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DorobekInsider: The liner notes: Why blog — or Web 2.0 — anyway?

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On Monday, I am part of an event focused on the use of Web 2.0 in the government market hosted by government marketing guru Mark Amtower titled, Social Networking for B2G: Who’s Doing What, Why and How Can It Create a Fuller Pipeline for your Company in 2010. Specifically, I’m on a panel talking about blogging with Debbie Weil and Mark Drapeau. Other topics through the day include Twitter and Amtower favorite LinkedIn.

As I said, they have me scheduled to talk about blogging — and I guess it is because I’ve been doing it for a long time now, at least for this market and in terms of this market. I started blogging at Federal Computer Week more than four years ago… that blog has now morphed into theDorobekInsider. And more than a 17 months ago, I wrote a post headlined, Some tips to bloggers. I’ll amplify on it here… and alter some because, as we know, 17 months is near a lifetime in the Web 2.0 world… even the gov 2.0 world… And in January, even before theDorobekInsider moved to FederalNewsRadio.com, I wrote: Why blog? And welcome to another government CIO blogger: GSA’s Casey Coleman.

So in preparation for the Amtower event, I’ll just review the ‘why blog’ question… and then update some of my tips… and I’d love to hear your take on them.

First — why blogs?

Blogs have been around for awhile — at least I don’t have to explain what a blog is anymore.

They seem so simple, but from a journalistic standpoint, what an absolute revolution — putting publishing into the hands of… anybody… everybody. Absolutely remarkable.

But blogs also fit into the Dorobek definition of Web 2.0 — these are tools that enable information sharing. We have always understood that information is power, but what we are learning is that the real power of information comes when that information is shared. Blogs are one way to broaden that conversation. And in the government space, we have seen that with Rob Carey, the CIO at the Department of the Navy, the first government CIO to blog… Linda Cureton, now the NASA CIO, who is a regular blogger… and GSA CIO Casey Coleman, who has both a private blog within GSA and a public blog titled, Around the Corner : Innovation in the Business of Government: A GSA Blog. We spoke to Coleman on Federal News Radio 1500 AM’s Daily Debrief with Chris Dorobek and Amy Morris about the blog and why she does it.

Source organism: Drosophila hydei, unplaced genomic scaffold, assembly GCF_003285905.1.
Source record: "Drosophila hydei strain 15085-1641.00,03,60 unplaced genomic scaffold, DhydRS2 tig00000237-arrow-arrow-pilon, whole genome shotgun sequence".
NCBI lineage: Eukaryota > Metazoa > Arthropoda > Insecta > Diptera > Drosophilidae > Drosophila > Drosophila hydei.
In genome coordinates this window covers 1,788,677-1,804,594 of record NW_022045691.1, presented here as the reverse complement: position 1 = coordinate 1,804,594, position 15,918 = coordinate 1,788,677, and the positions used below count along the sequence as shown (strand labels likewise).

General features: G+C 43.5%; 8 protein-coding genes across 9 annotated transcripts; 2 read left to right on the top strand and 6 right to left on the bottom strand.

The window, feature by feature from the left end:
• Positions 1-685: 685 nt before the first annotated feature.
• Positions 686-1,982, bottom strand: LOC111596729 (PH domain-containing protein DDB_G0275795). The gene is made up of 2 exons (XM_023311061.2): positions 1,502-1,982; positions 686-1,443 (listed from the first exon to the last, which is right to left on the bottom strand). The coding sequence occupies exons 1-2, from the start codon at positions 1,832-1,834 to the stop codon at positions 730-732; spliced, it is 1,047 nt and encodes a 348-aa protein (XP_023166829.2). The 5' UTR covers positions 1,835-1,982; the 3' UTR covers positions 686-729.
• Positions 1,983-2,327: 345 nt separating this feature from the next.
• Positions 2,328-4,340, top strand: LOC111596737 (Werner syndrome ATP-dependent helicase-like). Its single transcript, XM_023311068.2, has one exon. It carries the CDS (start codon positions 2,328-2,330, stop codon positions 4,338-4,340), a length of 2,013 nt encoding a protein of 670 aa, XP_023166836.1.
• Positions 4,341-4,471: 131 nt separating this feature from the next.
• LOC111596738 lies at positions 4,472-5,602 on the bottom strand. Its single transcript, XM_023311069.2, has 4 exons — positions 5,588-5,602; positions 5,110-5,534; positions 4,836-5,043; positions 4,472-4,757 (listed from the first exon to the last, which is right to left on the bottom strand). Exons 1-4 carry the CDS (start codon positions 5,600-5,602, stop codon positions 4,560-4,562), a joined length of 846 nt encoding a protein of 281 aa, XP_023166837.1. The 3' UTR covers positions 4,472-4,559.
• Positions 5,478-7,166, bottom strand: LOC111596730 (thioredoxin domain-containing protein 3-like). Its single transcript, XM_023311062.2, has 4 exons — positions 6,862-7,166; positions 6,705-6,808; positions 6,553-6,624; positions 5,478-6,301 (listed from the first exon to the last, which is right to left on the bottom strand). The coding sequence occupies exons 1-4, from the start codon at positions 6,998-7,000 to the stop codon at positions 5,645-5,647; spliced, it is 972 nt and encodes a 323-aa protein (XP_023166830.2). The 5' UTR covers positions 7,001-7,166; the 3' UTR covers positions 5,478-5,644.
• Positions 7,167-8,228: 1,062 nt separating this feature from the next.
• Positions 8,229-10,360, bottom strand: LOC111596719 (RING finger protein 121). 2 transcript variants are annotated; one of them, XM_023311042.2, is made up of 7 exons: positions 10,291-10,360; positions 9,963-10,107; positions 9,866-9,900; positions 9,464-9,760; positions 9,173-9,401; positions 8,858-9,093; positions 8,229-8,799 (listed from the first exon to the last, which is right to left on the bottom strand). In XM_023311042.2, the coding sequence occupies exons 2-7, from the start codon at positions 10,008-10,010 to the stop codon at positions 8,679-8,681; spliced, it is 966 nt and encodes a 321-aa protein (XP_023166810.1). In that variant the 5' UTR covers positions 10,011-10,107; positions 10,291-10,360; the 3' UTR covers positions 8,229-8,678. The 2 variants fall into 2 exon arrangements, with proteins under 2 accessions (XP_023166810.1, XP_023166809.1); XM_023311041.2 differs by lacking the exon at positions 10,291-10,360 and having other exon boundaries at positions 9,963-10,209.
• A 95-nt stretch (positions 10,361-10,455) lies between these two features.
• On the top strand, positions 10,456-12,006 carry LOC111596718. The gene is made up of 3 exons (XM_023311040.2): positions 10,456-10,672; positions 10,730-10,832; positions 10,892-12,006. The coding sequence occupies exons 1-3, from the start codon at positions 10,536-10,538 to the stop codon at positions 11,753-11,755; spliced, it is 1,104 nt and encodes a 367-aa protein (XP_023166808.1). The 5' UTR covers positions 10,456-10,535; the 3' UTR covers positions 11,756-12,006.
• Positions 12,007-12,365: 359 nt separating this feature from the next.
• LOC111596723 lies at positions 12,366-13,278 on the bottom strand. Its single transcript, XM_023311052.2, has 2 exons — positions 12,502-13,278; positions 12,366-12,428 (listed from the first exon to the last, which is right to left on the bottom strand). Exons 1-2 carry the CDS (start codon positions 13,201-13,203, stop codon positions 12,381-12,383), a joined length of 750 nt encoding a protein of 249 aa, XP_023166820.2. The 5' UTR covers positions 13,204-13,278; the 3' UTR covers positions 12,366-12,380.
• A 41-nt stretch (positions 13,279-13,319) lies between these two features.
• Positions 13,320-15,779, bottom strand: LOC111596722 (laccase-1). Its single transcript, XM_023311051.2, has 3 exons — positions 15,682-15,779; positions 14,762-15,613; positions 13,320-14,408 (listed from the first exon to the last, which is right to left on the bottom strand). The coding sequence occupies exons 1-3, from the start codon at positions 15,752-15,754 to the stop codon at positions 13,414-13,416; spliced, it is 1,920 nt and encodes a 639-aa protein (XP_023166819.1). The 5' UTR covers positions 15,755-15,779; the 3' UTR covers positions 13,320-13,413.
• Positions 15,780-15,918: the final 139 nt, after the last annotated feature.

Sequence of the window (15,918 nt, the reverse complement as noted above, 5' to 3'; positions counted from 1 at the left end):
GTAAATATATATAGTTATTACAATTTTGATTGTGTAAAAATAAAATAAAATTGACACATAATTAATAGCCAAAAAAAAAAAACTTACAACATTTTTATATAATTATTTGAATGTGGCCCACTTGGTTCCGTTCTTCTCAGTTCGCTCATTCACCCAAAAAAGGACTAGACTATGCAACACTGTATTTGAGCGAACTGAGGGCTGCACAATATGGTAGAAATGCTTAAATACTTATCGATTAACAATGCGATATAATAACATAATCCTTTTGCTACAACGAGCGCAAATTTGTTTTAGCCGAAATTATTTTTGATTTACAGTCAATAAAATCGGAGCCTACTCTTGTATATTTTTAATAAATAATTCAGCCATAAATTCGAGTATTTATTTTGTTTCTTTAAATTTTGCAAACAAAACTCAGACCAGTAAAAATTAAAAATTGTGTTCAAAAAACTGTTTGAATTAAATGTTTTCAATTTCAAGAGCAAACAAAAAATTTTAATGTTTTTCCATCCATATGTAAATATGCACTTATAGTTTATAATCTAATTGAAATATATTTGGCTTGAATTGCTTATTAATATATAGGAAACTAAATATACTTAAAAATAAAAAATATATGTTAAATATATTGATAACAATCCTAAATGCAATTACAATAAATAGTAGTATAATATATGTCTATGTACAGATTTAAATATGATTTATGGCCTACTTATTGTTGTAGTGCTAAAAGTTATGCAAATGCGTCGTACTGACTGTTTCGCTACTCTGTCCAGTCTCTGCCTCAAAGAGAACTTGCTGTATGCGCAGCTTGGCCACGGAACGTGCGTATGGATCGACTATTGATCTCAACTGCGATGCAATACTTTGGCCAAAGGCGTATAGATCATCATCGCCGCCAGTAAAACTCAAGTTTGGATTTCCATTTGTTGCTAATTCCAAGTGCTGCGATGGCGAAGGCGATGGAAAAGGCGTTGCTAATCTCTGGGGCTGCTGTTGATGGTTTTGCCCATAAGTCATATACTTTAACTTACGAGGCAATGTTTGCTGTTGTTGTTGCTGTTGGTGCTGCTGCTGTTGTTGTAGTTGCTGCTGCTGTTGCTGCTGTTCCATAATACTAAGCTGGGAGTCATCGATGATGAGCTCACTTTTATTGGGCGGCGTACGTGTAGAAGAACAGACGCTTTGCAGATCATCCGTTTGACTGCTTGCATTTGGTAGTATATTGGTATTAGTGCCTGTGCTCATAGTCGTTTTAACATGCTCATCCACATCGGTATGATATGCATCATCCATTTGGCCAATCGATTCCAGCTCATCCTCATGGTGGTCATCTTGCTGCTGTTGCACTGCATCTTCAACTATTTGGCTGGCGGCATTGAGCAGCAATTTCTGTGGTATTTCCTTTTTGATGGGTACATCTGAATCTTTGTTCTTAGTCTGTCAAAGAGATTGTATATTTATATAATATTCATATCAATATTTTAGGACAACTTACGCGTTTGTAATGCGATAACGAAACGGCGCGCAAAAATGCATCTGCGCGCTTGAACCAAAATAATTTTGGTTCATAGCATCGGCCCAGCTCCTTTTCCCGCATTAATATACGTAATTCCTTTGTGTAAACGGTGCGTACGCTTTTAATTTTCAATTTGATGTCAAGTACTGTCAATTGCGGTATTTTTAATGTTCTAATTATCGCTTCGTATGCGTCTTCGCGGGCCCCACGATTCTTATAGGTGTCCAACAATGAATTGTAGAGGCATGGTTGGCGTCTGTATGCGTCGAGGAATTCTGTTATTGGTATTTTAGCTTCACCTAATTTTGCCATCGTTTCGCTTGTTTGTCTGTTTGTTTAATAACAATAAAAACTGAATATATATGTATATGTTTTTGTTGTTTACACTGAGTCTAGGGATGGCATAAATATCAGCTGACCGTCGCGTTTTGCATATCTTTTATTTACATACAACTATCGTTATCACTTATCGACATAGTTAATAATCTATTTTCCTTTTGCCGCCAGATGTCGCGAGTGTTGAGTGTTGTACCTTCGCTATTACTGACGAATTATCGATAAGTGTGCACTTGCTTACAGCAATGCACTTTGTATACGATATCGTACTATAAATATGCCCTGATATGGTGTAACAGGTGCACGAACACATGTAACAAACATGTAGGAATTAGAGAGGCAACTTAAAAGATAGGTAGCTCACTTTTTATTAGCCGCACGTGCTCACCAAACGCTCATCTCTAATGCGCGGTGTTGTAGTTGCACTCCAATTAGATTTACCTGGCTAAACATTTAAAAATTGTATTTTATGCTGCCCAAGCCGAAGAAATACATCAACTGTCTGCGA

In fact, Cureton wrote a very thoughtful blog post about blogging… and that spurred me to invite her to chat about it on Federal News Radio 1500 AM. Cureton clearly uses her blog as a way of thinking about issues in a very public — and very transparent — way. Again — my definition of Web 2.0: These are merely tools that tap into the theory that all of us are smarter then each of us individually. They tap into the theory that information is power — and that shared information becomes exponentially more valuable when it is shared. So Cureton thinks about issues and problems — and decisions that might otherwise seem out of the blue are suddenly clear… there can be buy-in… and it makes our decisions very human. Transparency and accountability — and, I would argue, leadership — require courage. It takes intestinal fortitude to step out and make your ideas very public. People can disagree — and there is still the ‘got ya’ culture out there. So I give these leaders a lot of credit. Carey and Cureton and Coleman are demonstrating that this tool can be an important part of leadership.

So I think blogs are an important step towards transparency and tapping into the wisdom of the crowds.

Cureton listed her reasons for blogging:

The truth of the matter … that I am not comfortable and I am afraid.  So, why do I blog?  Here are my reasons:

  • To learn and demonstrate the value of Web 2.0 technologies supporting the spirit of innovation that should be required of a NASA CIO
  • To communicate to stakeholders and customers the activities and issues related to the NASA Goddard Space Flight Center IT Transformation
  • To focus my thoughts and learning to the things that matter in my role as the CIO

A very different example is the TSA blog, which has helped TSA improve their processes.

How to actually do it?

As  I mentioned, more than 17 months ago while at Federal Computer Week, I posted tips for bloggers. I have tweaked them below:

* Content is king… Write about something that matters — to you, to the community, to your organization — I mean that in the broadest sense of the word, but…

* Have a notion… Have an idea why you’re doing this and what you want to get across and the audience you’re trying to reach. Who are you writing this for? It makes a big difference.

* Understand that notion will change… My experience is that blogs evolve. And how you use them will evolve.

* Post regularly… If a blog is going to work, you have to post regularly. Find some regular interval and make the time. But realize that this does take time. The corollary to that is… And yes, regularly can mean daily… or monthly, but do it regularly.

* Integrate your blog into your life… This one is important. If it is going to work and be sustainable, you need to work it into your life. So, for example, if you are working on a security policy, blog about it. What better way to show people that you are pondering the issue — and get others insights. The same can be true about whatever you are working on. Ponder how much time you spend on documents and — god help us — e-mail messages responding to one issue or another. Rather then just sending an e-mail message, turn it into a blog post and send others the link to that post. Blogs are an opportunity to be real — and I think people will appreciate the work you do and the challenges you face much more.